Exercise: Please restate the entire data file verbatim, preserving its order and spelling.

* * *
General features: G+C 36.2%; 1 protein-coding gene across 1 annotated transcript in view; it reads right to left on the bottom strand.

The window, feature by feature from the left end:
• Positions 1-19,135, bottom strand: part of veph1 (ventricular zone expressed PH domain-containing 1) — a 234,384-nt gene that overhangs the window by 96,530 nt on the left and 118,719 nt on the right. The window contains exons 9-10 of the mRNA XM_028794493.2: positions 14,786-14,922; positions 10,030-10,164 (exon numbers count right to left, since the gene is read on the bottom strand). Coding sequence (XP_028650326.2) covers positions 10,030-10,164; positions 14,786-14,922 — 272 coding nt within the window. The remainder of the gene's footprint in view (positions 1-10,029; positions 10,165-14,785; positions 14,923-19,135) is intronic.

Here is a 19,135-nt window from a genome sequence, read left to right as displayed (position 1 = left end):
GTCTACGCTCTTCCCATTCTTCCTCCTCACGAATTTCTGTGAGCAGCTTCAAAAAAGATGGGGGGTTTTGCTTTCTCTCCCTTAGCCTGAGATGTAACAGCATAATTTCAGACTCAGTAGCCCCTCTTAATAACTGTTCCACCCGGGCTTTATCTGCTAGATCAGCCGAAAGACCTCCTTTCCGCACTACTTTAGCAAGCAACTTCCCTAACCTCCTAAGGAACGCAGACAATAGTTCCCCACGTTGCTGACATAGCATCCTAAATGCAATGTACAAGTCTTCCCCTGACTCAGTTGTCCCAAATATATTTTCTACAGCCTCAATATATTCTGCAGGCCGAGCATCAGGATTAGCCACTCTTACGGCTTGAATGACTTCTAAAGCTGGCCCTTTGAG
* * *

General features: G+C 36.2%; 1 protein-coding gene across 1 annotated transcript in view; it reads right to left on the bottom strand.

The window, feature by feature from the left end:
• Positions 1-19,135, bottom strand: part of veph1 (ventricular zone expressed PH domain-containing 1) — a 234,384-nt gene that overhangs the window by 96,530 nt on the left and 118,719 nt on the right. The window contains exons 9-10 of the mRNA XM_028794493.2: positions 14,786-14,922; positions 10,030-10,164 (exon numbers count right to left, since the gene is read on the bottom strand). Coding sequence (XP_028650326.2) covers positions 10,030-10,164; positions 14,786-14,922 — 272 coding nt within the window. The remainder of the gene's footprint in view (positions 1-10,029; positions 10,165-14,785; positions 14,923-19,135) is intronic.

Here is a 19,135-nt window from a genome sequence, read left to right as displayed (position 1 = left end):
GTCTACGCTCTTCCCATTCTTCCTCCTCACGAATTTCTGTGAGCAGCTTCAAAAAAGATGGGGGGTTTTGCTTTCTCTCCCTTAGCCTGAGATGTAACAGCATAATTTCAGACTCAGTAGCCCCTCTTAATAACTGTTCCACCCGGGCTTTATCTGCTAGATCAGCCGAAAGACCTCCTTTCCGCACTACTTTAGCAAGCAACTTCCCTAACCTCCTAAGGAACGCAGACAATAGTTCCCCACGTTGCTGACATAGCATCCTAAATGCAATGTACAAGTCTTCCCCTGACTCAGTTGTCCCAAATATATTTTCTACAGCCTCAATATATTCTGCAGGCCGAGCATCAGGATTAGCCACTCTTACGGCTTGAATGACTTCTAAAGCTGGCCCTTTGAG